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John Bald is a former Ofsted inspector and has written two books on the history of writing and spelling. He is Vice-President of the Conservative Education Society.

Alex Burghart, the new Children and Families Minister at the Department for Education, is an expert in the field. His Policy Exchange report, A Better Start in Life, is the most comprehensive and penetrating analysis of the problems facing the care system that we have ever had, with an excellent range of practical approaches, including very early intervention through family hubs, improved organisation of social services teams, and support for young people leaving care, a third of whom are not in employment or training at 19.

Burghart found that the position of the care sector was “beyond breaking point”, and it has got worse. The number of children in care is now 80,000 (from 65,000 in 2012), while the number of secure units, for those at most serious risk of harming themselves and others, has fallen to  thirteen with none in London or the West Midlands. Ofsted judges the quality of secure homes to be generally good, and one, Barton Moss, has been judged outstanding for ten years in succession. On any one day, though, around 25 children are waiting for a secure home place, and any of them could quickly escalate into a tragedy and a national scandal.

One of Burkhart’s key recommendations is greater flexibility in provision, with increased use of boarding schools and smaller, specialised children’s homes that can offer a greater chance of stability. Instability is the starting point for entry to the care system, and the large number of moves experienced by many children makes it worse.

Prison costs an average of £44,600 per person, and one-third of prisoners have been in care. The education of children in care was one of the very few areas in which the last Labour government did good work, requiring each local authority to set up specialist teams to support children in schools. These were just beginning to develop their expertise when they were sharply cut under the coalition, a decision I still see as a big mistake. Most prisoners have problems with literacy, and I was pleased to hear this week that Jackie Hewitt-Main OBE, a pioneer in literacy services to prisoners, has joined the Conservative Party. Her Channel 4 programme with Sandy Toksvig is well worth watching, and Burghart would do well to meet her.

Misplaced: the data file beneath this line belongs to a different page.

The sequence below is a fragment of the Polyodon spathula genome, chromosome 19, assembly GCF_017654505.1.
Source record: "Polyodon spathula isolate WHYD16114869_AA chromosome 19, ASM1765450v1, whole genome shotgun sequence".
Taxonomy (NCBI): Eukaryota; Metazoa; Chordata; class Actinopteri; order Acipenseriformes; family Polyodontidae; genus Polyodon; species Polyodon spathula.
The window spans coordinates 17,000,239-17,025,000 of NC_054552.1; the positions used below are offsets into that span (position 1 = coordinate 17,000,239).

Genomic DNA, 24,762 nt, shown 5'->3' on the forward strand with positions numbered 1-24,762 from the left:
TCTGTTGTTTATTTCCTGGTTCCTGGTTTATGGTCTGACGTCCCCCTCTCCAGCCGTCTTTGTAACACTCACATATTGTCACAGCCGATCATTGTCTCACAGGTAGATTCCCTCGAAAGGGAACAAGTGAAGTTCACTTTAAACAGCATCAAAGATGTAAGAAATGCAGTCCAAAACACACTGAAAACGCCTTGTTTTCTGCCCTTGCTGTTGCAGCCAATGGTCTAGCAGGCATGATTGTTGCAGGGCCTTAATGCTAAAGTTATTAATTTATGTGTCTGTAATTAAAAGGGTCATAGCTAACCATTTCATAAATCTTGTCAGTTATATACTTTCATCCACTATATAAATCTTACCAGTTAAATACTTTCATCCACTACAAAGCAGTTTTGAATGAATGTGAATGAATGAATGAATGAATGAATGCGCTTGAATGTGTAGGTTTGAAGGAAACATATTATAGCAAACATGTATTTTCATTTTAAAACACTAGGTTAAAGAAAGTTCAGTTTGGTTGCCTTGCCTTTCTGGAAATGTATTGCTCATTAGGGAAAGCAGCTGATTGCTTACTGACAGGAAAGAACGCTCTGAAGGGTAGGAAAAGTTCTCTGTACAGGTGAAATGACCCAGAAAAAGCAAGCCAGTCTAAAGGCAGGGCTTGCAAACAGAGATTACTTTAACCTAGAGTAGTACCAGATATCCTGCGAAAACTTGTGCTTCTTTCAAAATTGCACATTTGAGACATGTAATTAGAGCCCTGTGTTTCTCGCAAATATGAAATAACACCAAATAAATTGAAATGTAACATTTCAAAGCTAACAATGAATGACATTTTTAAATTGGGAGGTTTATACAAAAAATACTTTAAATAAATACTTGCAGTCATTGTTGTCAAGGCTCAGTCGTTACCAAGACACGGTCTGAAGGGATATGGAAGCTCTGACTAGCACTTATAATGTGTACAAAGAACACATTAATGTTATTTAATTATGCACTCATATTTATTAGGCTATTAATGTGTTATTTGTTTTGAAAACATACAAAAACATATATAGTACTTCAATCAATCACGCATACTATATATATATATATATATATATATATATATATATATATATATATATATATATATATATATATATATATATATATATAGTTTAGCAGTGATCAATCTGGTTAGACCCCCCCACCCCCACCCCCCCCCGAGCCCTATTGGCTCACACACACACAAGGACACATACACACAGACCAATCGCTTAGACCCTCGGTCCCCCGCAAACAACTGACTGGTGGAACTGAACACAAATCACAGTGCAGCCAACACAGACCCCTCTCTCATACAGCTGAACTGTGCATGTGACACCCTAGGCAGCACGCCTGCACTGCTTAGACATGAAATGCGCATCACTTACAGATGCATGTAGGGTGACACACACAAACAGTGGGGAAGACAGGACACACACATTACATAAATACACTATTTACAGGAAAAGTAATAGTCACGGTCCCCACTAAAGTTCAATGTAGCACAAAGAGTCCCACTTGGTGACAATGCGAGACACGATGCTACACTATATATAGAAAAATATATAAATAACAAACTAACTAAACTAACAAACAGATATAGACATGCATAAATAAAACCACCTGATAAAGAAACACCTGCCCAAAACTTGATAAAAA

The Big Answer, Dame Rachel de Souza’s summary of responses to The Big Ask, her national survey of children, provides a broader context. 80 per cent of the 557,000 who responded were “happy or OK” about their schools, family and mental health, and some of the responses to schools are particularly positive.

“This generation likes school. Pupils clearly love their teachers, and the vast majority find schools nurturing and supportive,” we are told, and pupils are happy to be challenged rather than spoonfed. Removing the “OK” from the 8027 per cent gives a different picture, though, with just over half “happy” in most categories, and some showing cause for urgent concern, not least 25 per cent of girls worried about their mental health. The Commissioner wants more money for catch up, greater variety in the school curriculum to meet the needs of all pupils, and further extensions to family hubs.

Unlike the former “Tsar”, Sir Kevin Collins she wants to build on what has already been achieved and to target funds carefully to points of need, supported by evaluation. This is emerging as the Conservative approach to moving out of the pandemic, and it is correct. The Big Answer should inform policy across the political spectrum, and is well worth reading in full.